Tag Archives: C

THE WAKE OF LIGHT

Producer: Renji Philip   Director: Renji Philip   Screenplay: Renji Philip   Cast: Rome Brooks, Matt Bush, William Morton, Tyler Steelman, Sandra Seeling, Paula Rhodes, Avery Quinn Moss and Lincoln Bodin    Distributor: Axispacific Filmworks

Grade: C-

Renji Philip’s film—slender in both running-time and emotional weight—carries a note of thanks to Werner Herzog in the credits, but what the renowned director might have had to do with encouraging its auteur is unclear.  In any event “The Wake of Light” comes off as a slight, affected quasi-romance with a message of redemption at its core.  (It opens, one should note, with a Scriptural quotation, and includes a sequence of its protagonist visiting a church, but whether one should call it “faith-based,” except in a very muted sense, is questionable.)

The central character is Mary (Rome Brooks), a twenty-something resident of a small town (the film was shot around Sutter Creek, California).  She lives in a remote house on the outskirts of town with her father (William Morton); he’s a widower, partially incapacitated by a stroke, whom she has taken care of for years.  (There are recurrent gauzy flashbacks to the time when, as a child played by Avery Quinn Moss, she found him lying in a field.) 

They live mostly on her father’s disability income, it seems, but Mary also makes a bit of money by selling bottles of water from their backyard pump in town.  It’s while on her rounds that she meets Cole (Matt Bush), an amiable fellow from Virginia on a trip to Sand Flats in Utah whose car has broken down outside of town. A chipper, endlessly chatty guy who says “Cool” and “Awesome” a lot, he buys a bottle of water from Mary and says it’s the best he’s ever tasted.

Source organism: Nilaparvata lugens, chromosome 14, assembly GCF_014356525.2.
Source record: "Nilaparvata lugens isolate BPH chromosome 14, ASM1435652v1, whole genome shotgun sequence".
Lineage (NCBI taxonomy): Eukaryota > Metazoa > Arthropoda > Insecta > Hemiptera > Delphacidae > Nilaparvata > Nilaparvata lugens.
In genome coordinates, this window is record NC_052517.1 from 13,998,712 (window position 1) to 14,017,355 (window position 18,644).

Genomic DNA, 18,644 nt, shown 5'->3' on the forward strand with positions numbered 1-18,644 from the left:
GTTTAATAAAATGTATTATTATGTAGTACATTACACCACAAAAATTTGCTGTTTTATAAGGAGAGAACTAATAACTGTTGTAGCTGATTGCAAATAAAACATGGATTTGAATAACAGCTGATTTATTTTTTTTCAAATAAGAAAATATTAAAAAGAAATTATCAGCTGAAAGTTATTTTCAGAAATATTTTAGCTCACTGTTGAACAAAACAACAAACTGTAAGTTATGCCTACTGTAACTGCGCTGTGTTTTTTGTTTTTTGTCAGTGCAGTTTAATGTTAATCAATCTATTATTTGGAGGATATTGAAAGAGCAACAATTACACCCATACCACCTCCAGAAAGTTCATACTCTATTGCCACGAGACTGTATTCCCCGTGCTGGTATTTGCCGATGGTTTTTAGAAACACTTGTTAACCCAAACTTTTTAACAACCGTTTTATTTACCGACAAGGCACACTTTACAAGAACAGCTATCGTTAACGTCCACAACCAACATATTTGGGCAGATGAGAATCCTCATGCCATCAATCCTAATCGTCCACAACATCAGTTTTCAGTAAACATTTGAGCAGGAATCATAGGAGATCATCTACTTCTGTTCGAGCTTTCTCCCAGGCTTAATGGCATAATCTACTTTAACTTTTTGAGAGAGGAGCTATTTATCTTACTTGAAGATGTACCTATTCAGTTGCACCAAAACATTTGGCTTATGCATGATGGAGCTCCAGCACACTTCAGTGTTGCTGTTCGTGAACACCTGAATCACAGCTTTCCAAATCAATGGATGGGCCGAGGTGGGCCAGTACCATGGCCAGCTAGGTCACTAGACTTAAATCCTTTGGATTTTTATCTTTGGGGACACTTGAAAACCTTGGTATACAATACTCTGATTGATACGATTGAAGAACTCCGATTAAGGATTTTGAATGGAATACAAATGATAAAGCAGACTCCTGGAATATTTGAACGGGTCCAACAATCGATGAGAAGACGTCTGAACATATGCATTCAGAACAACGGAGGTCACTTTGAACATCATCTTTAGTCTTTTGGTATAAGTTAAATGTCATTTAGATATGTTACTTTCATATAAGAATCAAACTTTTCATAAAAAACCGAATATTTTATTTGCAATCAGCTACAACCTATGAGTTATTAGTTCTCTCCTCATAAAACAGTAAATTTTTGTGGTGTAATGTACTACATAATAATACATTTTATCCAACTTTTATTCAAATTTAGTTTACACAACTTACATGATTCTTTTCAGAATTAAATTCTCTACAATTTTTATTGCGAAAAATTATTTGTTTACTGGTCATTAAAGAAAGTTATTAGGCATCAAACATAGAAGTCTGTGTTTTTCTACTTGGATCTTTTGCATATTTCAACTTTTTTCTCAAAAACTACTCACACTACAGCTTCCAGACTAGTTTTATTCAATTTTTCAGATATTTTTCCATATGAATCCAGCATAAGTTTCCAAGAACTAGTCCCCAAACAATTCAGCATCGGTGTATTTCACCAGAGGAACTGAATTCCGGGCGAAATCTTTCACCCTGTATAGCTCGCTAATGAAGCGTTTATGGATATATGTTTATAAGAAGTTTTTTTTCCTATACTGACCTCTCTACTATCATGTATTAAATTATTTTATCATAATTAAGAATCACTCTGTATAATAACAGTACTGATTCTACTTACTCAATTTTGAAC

That’s the beginning of a brief encounter in which she shows him the well, brings him over for dinner, introduces him to her dad’s pet rabbit, and invites him to sit with her and her father in law chairs to watch the sunset.  She also takes him on a hike to visit her favorite spot in the wilderness.

But though he eventually asks her to come away with him, she refuses.  He accuses her of using her father as an excuse for not moving ahead with her life (a fact her father, suddenly able or willing to speak, seconds) and leaves, only to come back later; he can’t stay, though, because—as we learn—there’s something he’s running away from back home.  Apparently this has been a journey of discovery for both, although in the end Mary remains where she started, enjoying an impromptu Fourth of July meal with her father and their neighbors, little Russell (Tyler Steelman) and his mom Laura (Sandra Seeling).  If this is meant to add a note of newfound independence to the mix, that’s not made clear.